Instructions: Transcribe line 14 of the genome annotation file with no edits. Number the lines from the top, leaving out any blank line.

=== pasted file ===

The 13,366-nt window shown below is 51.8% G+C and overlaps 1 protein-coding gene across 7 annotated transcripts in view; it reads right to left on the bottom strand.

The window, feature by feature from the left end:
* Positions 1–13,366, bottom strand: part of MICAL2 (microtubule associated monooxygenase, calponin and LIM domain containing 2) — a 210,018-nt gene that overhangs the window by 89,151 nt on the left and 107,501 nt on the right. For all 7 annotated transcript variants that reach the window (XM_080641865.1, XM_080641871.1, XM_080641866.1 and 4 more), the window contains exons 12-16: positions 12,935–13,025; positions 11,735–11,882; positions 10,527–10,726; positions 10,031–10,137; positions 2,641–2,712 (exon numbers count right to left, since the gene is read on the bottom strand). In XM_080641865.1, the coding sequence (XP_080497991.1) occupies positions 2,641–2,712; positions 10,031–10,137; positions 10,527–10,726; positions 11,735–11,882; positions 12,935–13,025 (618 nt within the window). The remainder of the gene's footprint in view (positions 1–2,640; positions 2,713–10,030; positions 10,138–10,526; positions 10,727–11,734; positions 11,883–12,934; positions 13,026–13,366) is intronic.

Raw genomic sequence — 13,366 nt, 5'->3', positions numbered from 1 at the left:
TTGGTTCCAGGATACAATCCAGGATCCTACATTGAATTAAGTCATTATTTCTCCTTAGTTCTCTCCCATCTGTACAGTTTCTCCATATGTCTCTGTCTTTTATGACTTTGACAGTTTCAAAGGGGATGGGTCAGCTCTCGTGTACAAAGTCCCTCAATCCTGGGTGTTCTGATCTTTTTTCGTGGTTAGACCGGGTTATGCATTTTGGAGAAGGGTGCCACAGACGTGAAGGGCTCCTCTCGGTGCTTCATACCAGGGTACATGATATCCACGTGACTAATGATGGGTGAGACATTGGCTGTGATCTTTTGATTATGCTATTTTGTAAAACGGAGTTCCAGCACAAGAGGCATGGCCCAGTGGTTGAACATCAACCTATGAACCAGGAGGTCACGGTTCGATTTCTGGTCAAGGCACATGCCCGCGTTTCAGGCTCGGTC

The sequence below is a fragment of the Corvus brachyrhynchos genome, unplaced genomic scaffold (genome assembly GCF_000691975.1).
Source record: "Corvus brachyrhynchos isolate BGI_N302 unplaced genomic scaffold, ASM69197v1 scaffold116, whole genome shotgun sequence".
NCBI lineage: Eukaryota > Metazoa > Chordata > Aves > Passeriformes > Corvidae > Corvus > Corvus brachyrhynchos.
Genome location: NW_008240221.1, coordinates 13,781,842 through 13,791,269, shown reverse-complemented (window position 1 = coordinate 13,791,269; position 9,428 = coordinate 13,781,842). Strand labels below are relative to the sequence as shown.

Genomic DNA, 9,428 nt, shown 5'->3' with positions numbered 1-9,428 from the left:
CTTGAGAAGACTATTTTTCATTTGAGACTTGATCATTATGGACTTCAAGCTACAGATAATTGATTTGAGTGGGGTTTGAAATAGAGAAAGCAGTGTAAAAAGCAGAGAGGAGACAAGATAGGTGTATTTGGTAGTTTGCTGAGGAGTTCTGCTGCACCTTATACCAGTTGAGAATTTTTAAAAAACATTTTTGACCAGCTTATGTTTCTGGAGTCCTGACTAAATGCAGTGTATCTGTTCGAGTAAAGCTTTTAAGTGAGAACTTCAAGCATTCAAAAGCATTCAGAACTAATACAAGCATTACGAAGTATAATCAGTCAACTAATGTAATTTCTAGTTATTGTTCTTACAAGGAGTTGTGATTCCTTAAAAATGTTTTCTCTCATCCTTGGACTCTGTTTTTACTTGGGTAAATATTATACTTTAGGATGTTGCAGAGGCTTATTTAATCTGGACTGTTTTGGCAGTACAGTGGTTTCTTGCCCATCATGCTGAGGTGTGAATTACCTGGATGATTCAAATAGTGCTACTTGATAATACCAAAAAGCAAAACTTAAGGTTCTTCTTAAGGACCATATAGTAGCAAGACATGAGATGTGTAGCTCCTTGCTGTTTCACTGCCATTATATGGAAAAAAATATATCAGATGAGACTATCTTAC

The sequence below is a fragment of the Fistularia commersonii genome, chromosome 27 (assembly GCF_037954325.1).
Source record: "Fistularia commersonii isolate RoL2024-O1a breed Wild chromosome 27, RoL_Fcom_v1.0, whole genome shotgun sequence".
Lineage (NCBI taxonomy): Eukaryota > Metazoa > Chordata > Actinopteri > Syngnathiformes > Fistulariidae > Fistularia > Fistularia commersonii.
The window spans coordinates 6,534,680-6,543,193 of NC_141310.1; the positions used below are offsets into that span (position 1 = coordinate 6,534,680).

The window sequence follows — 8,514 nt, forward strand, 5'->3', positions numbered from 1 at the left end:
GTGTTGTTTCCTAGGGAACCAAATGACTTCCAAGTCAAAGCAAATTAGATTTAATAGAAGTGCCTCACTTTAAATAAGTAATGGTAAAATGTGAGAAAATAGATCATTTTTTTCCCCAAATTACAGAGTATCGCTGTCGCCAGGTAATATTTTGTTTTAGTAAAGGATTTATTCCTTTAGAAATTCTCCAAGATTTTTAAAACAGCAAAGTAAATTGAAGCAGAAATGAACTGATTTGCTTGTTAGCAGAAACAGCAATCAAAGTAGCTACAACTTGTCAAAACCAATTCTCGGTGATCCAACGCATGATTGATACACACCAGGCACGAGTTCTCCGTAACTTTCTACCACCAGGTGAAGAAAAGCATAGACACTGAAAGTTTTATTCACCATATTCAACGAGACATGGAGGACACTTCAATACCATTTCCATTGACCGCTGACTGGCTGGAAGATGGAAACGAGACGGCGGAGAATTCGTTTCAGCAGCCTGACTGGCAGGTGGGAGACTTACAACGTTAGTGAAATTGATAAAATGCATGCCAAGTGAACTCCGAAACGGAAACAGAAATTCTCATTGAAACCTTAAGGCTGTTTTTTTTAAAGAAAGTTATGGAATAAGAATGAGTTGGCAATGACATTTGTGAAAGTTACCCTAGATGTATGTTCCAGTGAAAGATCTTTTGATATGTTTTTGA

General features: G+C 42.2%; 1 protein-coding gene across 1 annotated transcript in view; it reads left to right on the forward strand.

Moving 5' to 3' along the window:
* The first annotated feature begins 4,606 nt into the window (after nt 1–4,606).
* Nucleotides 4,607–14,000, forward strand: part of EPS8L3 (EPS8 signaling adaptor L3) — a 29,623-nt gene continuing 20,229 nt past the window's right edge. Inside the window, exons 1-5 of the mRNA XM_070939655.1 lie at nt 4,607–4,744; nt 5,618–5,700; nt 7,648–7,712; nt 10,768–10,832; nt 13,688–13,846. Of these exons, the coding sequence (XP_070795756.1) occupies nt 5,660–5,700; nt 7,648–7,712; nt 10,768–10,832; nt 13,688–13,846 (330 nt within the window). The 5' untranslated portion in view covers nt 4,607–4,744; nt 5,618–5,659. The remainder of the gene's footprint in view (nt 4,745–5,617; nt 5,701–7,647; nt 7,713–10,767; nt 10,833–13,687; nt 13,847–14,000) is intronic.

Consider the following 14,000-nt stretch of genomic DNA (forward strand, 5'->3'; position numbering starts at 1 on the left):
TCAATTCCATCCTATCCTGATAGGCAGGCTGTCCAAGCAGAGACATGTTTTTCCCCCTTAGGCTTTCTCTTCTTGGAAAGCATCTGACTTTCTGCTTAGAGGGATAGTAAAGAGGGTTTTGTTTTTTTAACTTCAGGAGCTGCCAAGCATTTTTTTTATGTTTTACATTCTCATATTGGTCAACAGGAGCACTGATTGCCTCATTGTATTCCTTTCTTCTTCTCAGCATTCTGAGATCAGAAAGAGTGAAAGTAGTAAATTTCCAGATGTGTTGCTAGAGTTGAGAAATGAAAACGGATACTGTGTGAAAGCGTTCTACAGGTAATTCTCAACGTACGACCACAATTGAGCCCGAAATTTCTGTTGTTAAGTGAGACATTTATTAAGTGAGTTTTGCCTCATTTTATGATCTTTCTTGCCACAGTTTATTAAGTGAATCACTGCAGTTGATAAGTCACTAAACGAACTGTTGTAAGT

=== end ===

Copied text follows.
Lineage (NCBI taxonomy): Eukaryota > Metazoa > Chordata > Actinopteri > Syngnathiformes > Fistulariidae > Fistularia > Fistularia commersonii.